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I've designed a website so that an image on the left seamlessly blends into the background color on the right without transparency (the color is simply matched on the far right border of the image to the background). The way the image is, it would be exceedingly difficult to make a cutout with transparency so this solution tends to work well (see the example to see why).

The far right of the image is the hex color #d0d9e0 according to Photoshop CS5, and I've written CSS appropriately

body {
    background-color:#d0d9e0;
    background-image:url('image.jpg');
    background-size:auto 100%;
    background-repeat:no-repeat;
}

In Webkit browsers (Chrome, Safari) the image blends in beautifully with the background and the result is great. In Gecko browsers (Firefox) and Trident browsers (IE) the color is rendered incorrectly either in the image or the background and it just looks amateur.

To illustrate this unique problem you can see the live test example here: http://ezrahub.com/missmaryland/

Try looking in different browsers to discover where my frustration's coming from. Is there any way to fix this besides using image transparency (you can see why it's frustrating here)? I know Gecko vs. Webkit render images differently but I can't think of an excuse for straight-up color inaccuracy. AGHHHHHH

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Another comment: I know the Red vs. Green and Red vs. Blue thing in Chrome vs. Firefox and I'm not sure if this could be related. Example here: i.imgur.com/pHszy.jpg – wnajar Jul 31 '12 at 20:28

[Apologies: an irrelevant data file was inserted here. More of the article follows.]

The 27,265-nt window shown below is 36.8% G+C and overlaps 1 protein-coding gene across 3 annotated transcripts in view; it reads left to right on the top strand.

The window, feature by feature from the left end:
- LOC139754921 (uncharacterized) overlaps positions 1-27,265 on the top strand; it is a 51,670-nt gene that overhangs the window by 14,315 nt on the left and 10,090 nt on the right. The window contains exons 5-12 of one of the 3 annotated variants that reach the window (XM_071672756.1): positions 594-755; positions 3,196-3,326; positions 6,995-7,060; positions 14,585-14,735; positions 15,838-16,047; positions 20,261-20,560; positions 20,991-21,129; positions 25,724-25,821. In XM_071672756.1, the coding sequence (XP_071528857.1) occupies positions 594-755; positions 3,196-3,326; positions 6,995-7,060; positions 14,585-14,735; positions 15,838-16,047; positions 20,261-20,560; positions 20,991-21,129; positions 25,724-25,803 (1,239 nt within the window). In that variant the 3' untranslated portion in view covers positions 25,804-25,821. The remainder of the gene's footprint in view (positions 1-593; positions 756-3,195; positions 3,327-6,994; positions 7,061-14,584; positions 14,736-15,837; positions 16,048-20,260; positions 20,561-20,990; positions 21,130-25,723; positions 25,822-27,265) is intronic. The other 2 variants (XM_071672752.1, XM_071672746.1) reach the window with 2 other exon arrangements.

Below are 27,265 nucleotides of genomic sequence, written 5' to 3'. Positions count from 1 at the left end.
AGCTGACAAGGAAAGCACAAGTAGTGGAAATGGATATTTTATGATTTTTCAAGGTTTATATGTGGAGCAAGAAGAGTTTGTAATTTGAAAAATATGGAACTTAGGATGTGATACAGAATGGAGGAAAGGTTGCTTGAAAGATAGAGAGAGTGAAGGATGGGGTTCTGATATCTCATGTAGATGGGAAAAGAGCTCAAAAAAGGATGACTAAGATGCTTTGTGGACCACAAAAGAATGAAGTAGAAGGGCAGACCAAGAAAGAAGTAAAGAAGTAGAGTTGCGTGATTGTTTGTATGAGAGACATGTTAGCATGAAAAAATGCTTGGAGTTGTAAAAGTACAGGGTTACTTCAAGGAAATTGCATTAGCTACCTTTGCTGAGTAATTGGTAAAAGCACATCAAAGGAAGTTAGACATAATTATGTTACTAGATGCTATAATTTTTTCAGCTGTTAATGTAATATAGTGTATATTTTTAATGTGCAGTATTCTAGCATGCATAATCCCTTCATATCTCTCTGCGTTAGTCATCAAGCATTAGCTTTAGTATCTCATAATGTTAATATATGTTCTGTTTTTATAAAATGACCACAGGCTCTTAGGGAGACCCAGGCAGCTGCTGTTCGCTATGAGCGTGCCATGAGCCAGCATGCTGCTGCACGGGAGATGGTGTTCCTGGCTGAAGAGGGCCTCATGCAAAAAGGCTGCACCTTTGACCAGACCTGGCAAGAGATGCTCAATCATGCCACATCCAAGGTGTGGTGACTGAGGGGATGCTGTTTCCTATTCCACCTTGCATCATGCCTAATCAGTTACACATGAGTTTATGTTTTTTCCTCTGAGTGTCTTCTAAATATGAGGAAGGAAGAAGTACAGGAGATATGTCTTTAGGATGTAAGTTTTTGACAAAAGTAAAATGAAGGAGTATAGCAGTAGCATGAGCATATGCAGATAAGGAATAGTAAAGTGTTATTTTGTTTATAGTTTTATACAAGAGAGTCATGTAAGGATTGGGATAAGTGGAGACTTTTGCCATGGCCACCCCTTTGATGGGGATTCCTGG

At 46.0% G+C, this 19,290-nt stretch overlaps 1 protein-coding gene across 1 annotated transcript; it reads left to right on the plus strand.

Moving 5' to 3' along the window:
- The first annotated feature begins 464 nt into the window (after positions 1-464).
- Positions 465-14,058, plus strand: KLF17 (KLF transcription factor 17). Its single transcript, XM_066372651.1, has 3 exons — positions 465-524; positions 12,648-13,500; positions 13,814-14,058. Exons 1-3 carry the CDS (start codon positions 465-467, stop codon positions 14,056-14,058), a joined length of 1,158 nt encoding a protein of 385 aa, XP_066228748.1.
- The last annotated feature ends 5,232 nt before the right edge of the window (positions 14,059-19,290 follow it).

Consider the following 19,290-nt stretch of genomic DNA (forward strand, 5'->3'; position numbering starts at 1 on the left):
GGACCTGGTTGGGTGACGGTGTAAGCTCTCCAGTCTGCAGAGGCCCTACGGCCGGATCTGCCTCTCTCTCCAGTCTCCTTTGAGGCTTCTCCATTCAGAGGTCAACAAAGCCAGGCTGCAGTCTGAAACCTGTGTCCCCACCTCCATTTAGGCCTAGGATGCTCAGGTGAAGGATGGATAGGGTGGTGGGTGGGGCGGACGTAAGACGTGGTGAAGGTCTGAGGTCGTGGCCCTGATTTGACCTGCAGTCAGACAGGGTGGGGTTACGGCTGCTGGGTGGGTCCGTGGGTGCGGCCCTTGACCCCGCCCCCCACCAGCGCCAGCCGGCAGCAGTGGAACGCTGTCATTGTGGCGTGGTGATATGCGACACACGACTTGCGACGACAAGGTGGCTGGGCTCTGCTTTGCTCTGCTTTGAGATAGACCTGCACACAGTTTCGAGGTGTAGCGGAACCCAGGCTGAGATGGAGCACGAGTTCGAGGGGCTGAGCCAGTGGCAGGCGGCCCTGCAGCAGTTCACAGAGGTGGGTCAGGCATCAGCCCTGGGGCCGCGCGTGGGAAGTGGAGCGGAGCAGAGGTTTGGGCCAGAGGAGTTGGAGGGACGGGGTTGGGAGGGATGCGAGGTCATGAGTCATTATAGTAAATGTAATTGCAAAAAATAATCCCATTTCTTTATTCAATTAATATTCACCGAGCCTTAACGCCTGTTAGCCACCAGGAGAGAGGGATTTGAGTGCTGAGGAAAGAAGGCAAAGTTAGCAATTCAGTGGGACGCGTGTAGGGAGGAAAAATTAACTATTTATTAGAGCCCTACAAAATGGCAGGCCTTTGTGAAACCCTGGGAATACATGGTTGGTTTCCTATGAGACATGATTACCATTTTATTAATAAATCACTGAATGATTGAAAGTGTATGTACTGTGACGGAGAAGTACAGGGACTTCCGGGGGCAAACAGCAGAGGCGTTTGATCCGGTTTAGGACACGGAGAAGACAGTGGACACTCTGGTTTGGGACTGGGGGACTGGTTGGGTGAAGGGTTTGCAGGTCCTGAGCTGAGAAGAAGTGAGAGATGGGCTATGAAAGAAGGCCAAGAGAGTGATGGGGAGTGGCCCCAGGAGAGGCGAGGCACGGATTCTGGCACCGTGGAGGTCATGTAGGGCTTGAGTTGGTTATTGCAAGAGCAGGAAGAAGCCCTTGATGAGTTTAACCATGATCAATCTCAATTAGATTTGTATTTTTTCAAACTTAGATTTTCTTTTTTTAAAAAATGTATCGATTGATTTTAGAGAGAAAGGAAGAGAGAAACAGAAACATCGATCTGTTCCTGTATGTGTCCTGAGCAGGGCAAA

up vote 1 down vote accepted

The difference is in how different browsers handle color-managed content. The Photoshop ICC profile included in your file is being interpreted differently (or ignored) in different browsers.

My guess is that you're saving your bitmaps using File > Save As, and if you use File > Save for Web and Devices, you'll get the results you expect.

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This works. It's unfortunate that no other browser does this. I went and saved the JPEG using the Save for Web and Devices option, changed the background to #dbe1e6 (the sRBG version with no color management) and it works. Sigh... one day Mozilla will get up to speed. – wnajar Jul 31 '12 at 20:39
1  
I agree. That said, I used to see issues in Chrome where the profile was applied repeatedly, and colors would become more and more saturated. Good luck with the site. – Justin Jul 31 '12 at 20:44
    
Browser inconsistencies are the bane of many a developer/designer. Thank you and thank you for the quick response! – wnajar Jul 31 '12 at 20:49
    
Actually, Mozilla does color-correction per the color profile on images by default while WebKit does not, last I checked. – Boris Zbarsky Aug 1 '12 at 4:07
    
@BorisZbarsky True, I've researched this and it's more complex than I stated. Edited the answer. See gearoracle.com/tools/web-browser-color-management-test for a test -- both Chrome and Firefox are failing in different ways for me. – Justin Aug 1 '12 at 19:06

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